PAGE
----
## D2. Probability

### Specific Expectations

#### Probability

D2.1

use fractions, decimals, and percents to express the probability of events happening, represent this probability on a probability line, and use it to make predictions and informed decisions

**probability line displaying the****likelihood****of events for an experiment involving the rolling of two six-sided dice:**

- The probability of events has numeric values ranging from 0 to 1, and percent values ranging from 0% to 100%.
- Fractions and decimals can be used to express the probability of events across the 0 to 1 continuum.

*Note*

- Have students make connections between words to describe the likelihood of events (i.e., “impossible”, “unlikely”, “equally likely”, “likely”, and “certain”) and possible fractions, decimals, and percents that can be used to represent those benchmarks on the probability line.

Have students prepare a benchmark probability line that they can use to help them make sense of numeric representations of probability and to help them make predictions about the likelihood of events. Have them mark 0 and 0% on the probability line in the same position as “impossible”, and 1 and 100% on the probability line in the same position as “certain”. Next, ask them to place on the line three fractions, decimals, and percents that could be used to represent “equally likely”, “unlikely”, and “likely”. Support students in making connections between fractions, decimals, and percents and the words used to describe the likelihood of events.

D2.2

determine and compare the theoretical and experimental probabilities of two independent events happening

**probability experiments involving two independent events:**- roll two dice 20 times
- toss two coins 15 times
- roll one die and toss one coin 30 times

**determining the theoretical probability of two independent events:**- rolling two six-sided dice:
- combinations – (first die, second die)
- (1, 1) (1, 2) (1, 3) (1, 4) (1, 5) (1, 6)
- (2, 1) (2, 2) (2, 3) (2, 4) (2, 5) (2, 6)
- (3, 1) (3, 2) (3, 3) (3, 4) (3, 5) (3, 6)
- (4, 1) (4, 2) (4, 3) (4, 4) (4, 5) (4, 6)
- (5, 1) (5, 2) (5, 3) (5, 4) (5, 5) (5, 6)
- (6, 1) (6, 2) (6, 3) (6, 4) (6, 5) (6, 6)

- There are 36 possible outcomes.
- The theoretical probability of rolling a sum of 2 is or approximately 3%.
- The theoretical probability of rolling a sum less than 4 is or approximately 8% because there are three possibilities: (1, 1) (1, 2) (2, 1).

- combinations – (first die, second die)

- rolling two six-sided dice:
**comparing experimental probability with theoretical probability:**- The more trials done in an experiment, the closer the experimental probability will be to the theoretical probability. Increase the number of trials by:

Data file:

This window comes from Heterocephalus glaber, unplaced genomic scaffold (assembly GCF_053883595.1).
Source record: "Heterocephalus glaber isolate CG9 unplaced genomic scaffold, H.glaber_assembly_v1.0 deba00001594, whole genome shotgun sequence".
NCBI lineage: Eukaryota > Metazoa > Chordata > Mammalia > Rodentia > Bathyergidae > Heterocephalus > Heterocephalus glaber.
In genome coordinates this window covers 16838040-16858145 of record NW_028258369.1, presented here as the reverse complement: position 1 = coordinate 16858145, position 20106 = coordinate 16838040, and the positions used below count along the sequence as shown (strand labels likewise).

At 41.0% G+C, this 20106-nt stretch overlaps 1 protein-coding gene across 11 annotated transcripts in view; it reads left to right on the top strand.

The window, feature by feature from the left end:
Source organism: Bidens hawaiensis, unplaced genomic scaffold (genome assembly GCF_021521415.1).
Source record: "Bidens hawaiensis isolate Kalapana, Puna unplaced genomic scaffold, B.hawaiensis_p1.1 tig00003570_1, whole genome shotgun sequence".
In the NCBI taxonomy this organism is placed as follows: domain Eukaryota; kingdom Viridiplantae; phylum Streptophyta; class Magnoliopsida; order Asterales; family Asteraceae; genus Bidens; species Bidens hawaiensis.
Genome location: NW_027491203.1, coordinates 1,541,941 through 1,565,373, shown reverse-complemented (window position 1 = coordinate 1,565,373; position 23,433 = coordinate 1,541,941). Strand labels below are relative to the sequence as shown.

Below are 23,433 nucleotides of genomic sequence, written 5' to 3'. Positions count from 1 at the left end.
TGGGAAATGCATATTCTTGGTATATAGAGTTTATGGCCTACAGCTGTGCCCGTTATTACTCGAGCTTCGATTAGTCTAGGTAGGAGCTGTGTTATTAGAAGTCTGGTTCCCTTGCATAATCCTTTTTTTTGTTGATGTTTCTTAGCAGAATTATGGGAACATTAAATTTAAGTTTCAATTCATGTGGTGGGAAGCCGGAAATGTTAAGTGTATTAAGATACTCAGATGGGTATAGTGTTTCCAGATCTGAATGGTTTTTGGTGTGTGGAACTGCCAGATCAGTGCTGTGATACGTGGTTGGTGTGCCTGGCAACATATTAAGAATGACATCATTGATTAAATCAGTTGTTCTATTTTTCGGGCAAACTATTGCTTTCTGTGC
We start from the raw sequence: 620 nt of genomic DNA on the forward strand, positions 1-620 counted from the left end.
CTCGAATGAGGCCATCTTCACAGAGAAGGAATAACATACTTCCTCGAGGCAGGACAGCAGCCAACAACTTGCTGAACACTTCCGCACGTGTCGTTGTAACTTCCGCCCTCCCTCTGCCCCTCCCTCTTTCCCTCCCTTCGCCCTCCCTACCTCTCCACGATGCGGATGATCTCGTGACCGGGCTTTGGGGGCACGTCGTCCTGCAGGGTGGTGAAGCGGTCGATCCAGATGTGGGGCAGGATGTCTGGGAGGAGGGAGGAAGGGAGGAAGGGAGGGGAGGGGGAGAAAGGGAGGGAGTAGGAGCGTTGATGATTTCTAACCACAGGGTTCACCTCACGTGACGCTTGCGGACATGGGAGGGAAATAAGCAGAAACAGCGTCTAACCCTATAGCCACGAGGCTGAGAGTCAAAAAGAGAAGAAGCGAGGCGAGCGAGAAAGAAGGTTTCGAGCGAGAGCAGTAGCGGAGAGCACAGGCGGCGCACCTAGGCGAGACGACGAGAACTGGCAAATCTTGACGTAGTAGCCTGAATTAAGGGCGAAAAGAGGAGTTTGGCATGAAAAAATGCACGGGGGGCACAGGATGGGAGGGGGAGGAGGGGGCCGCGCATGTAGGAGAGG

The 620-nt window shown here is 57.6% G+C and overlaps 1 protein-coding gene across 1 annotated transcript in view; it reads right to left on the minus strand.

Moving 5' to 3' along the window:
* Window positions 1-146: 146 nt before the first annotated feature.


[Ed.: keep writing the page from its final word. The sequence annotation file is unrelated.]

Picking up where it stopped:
- continuing the experiment over multiple trials, or
- combining classmates’ experimental results.

- The more trials done in an experiment, the closer the experimental probability will be to the theoretical probability. Increase the number of trials by:

- Two events are independent if the probability of one does not affect the probability of the other. For example, the probability for rolling a die the first time does not affect the probability for rolling a die the second time.
- The more trials completed in an experiment, the closer the experimental probability will be to the theoretical probability.
- The sum of the probabilities of all possible outcomes is 1 or 100%
- The probability of an event can be used to predict the likelihood of that event happening again in the future.
- Tree diagrams are helpful to determine all the possible outcomes for two independent events.

*Note*

- “Odds in favour” is a comparison of the probability that an event will occur with the probability that the event will not occur (complementary events). For example, the probability that the sum of two dice is 2 is and the probability that the sum of two dice is not 2 is . The odds in favour of rolling a sum of 2 is : or 1 : 35, since the fractions are both relative to the same whole.

Before students conduct a probability experiment, it is important for them to identify all the possible outcomes, which are the combinations of the two independent events. Have them draw a tree diagram to show all the possible outcomes for tossing one coin and rolling one die. They can use abbreviations to simplify the list of outcomes. For example, tossing a tail and rolling a 1 could be recorded as T1.

Ask students to determine the probability of various kinds of events based on experimental data and compare it to the theoretical probability. Ask questions such as:

- What is the probability of tossing a head and rolling an even number?
- What is the probability of tossing a head and not rolling a 3?